The Dark Shadow of the Cross
Constantine’s SwordJames Carroll (New York: Houghton Mifflin, 2001) 756 pp., $28.00 (hardback)
The Church and the Jews: A History
In November of 1996, James Carroll stood outside the walls of Auschwitz and beheld the giant wooden cross planted there a dozen years earlier by Polish Catholics in the midst of anti-Jewish demonstrations. How, Carroll asked himself, had the cross become a sign of sacrilege? How did this most sacred of Christian symbols become such an offense?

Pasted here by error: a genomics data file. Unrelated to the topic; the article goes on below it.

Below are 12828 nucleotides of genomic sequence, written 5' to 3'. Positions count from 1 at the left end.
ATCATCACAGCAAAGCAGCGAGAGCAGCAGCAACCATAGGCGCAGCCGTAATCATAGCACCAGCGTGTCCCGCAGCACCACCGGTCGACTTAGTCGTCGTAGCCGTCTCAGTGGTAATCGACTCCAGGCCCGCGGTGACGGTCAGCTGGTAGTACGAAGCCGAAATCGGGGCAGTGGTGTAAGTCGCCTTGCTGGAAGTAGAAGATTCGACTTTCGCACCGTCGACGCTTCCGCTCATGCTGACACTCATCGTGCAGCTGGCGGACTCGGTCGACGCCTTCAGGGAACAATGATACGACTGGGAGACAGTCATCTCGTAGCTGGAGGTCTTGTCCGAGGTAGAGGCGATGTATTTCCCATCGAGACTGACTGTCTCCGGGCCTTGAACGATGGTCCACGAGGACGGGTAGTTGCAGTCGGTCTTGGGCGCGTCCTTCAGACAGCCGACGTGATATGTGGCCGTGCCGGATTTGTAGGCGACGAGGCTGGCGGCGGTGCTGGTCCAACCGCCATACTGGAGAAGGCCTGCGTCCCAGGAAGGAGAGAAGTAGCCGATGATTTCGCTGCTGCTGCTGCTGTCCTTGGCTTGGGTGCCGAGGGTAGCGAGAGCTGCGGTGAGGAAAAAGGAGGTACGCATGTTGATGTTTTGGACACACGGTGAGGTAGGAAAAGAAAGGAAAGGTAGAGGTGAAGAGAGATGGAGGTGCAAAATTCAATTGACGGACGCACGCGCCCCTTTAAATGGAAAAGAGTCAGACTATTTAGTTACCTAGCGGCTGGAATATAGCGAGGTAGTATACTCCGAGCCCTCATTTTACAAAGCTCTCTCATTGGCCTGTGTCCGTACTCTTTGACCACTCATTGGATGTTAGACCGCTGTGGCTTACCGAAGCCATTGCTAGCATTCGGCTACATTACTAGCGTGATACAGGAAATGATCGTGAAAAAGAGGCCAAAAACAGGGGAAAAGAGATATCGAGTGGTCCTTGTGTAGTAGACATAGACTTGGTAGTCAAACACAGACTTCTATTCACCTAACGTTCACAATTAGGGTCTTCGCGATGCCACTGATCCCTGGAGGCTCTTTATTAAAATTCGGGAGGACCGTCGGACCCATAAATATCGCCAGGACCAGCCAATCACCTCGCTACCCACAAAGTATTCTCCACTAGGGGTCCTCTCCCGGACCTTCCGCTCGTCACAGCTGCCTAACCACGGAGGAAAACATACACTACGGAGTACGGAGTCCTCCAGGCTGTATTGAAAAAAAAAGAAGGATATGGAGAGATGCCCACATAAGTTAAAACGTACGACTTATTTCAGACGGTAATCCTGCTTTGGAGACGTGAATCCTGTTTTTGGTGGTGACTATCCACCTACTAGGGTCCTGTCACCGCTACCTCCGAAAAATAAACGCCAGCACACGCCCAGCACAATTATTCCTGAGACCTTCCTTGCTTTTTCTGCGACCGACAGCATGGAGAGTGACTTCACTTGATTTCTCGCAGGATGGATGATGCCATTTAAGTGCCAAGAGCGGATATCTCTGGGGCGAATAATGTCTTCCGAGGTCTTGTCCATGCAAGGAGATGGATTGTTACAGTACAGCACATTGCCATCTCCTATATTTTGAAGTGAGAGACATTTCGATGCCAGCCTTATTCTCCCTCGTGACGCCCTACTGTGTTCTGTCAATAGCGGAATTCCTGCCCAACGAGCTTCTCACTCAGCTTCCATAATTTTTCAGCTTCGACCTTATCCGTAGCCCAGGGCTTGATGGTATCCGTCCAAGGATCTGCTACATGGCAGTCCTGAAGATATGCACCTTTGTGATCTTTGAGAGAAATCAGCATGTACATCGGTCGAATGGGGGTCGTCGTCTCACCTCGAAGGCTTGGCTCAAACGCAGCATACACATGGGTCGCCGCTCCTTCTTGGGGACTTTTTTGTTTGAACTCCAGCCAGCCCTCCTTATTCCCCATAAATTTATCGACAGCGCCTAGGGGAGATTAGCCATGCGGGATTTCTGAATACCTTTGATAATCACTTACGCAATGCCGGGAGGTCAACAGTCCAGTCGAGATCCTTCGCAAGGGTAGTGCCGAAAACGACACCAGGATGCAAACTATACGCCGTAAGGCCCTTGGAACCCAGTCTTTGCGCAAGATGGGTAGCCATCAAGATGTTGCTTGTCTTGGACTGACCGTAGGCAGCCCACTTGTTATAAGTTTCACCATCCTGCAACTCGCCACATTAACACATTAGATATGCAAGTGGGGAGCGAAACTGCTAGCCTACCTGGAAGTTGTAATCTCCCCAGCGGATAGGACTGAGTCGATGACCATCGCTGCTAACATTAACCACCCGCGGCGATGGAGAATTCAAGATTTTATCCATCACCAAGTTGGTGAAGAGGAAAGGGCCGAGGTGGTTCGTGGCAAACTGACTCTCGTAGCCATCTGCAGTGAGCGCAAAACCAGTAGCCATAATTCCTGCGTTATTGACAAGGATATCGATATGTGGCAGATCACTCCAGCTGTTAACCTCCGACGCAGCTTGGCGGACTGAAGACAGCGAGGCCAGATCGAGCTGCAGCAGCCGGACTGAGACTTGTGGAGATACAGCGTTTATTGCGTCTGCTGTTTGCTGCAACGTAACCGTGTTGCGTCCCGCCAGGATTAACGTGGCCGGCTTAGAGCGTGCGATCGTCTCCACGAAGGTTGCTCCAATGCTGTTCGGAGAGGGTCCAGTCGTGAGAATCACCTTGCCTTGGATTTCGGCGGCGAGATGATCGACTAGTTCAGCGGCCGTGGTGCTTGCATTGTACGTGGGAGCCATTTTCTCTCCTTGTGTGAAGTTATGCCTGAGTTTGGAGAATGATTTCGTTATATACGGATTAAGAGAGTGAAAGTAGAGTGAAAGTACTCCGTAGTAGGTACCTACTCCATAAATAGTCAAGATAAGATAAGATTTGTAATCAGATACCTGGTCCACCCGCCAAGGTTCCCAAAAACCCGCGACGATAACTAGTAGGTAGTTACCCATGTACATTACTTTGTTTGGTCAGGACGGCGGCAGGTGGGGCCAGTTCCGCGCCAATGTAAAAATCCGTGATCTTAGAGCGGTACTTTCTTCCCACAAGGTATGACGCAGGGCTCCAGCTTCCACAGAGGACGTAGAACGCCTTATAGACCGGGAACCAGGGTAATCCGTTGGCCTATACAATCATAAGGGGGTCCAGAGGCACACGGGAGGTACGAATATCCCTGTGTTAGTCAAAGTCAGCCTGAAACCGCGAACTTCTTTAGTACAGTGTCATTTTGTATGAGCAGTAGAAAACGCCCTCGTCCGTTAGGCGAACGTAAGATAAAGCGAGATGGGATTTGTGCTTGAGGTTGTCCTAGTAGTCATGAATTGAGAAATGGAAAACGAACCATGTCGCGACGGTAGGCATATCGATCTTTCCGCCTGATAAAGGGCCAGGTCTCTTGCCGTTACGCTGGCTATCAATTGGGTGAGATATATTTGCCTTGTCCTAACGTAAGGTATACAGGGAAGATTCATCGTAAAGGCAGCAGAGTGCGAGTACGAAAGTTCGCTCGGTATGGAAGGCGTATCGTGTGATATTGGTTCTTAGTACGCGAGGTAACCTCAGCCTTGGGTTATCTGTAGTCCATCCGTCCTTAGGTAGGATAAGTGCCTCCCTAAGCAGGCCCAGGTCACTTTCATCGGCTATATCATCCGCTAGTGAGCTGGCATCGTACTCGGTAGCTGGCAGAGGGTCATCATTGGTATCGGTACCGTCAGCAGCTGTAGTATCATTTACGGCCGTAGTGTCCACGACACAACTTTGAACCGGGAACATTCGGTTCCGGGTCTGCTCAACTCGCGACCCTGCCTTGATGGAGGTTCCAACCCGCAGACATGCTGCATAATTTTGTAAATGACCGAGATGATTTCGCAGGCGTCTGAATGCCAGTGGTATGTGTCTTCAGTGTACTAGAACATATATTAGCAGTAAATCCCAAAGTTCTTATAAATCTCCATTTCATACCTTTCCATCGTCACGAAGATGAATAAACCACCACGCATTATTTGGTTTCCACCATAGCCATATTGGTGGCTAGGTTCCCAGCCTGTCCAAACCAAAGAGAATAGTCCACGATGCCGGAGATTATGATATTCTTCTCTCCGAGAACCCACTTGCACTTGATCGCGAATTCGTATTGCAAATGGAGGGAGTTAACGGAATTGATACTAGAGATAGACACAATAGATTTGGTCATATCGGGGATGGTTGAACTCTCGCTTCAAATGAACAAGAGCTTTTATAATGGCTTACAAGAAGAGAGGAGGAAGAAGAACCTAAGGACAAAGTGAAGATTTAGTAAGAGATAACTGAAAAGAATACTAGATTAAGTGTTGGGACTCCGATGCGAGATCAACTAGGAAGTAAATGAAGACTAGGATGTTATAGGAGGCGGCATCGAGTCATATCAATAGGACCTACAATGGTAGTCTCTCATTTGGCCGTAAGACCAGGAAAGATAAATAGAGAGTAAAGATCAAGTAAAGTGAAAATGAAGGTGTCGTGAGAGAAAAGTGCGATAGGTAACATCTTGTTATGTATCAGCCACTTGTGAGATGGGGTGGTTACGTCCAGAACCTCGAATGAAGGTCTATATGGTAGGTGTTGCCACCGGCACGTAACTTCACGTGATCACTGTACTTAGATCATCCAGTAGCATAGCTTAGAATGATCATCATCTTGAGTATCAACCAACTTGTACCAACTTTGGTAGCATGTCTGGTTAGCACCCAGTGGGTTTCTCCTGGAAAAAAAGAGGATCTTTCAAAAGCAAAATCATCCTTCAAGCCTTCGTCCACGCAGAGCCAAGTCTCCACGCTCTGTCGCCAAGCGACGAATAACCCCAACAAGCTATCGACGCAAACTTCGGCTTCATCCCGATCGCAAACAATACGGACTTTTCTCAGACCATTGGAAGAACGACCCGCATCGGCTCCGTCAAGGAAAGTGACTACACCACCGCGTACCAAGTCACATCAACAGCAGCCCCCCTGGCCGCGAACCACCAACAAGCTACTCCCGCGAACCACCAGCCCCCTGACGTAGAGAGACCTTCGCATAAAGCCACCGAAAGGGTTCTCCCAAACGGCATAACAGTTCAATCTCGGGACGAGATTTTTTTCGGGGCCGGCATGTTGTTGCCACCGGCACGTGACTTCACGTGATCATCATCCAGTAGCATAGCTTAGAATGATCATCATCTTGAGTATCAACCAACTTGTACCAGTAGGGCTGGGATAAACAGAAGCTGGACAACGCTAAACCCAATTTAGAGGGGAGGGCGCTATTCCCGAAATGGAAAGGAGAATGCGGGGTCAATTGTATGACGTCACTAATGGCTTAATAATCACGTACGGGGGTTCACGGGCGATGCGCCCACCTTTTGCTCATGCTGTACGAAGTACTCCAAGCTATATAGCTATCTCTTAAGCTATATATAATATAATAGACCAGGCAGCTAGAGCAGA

For Christians taught to see the cross as a sign of God’s triumph over evil, the idea that history could so transform the cross is an unbearable dissonance. But Carroll is a journalist for whom dissonance demands explanation. Events have meaning, Carroll insists in this best-selling account. What meaning could these events have? And so that day, he writes, “I vaguely grasped the necessity of learning, as the theologian Paul van Buren put it, ‘to speak of Auschwitz from the perspective of the cross…by first learning to speak of the cross from the perspective of Auschwitz.’”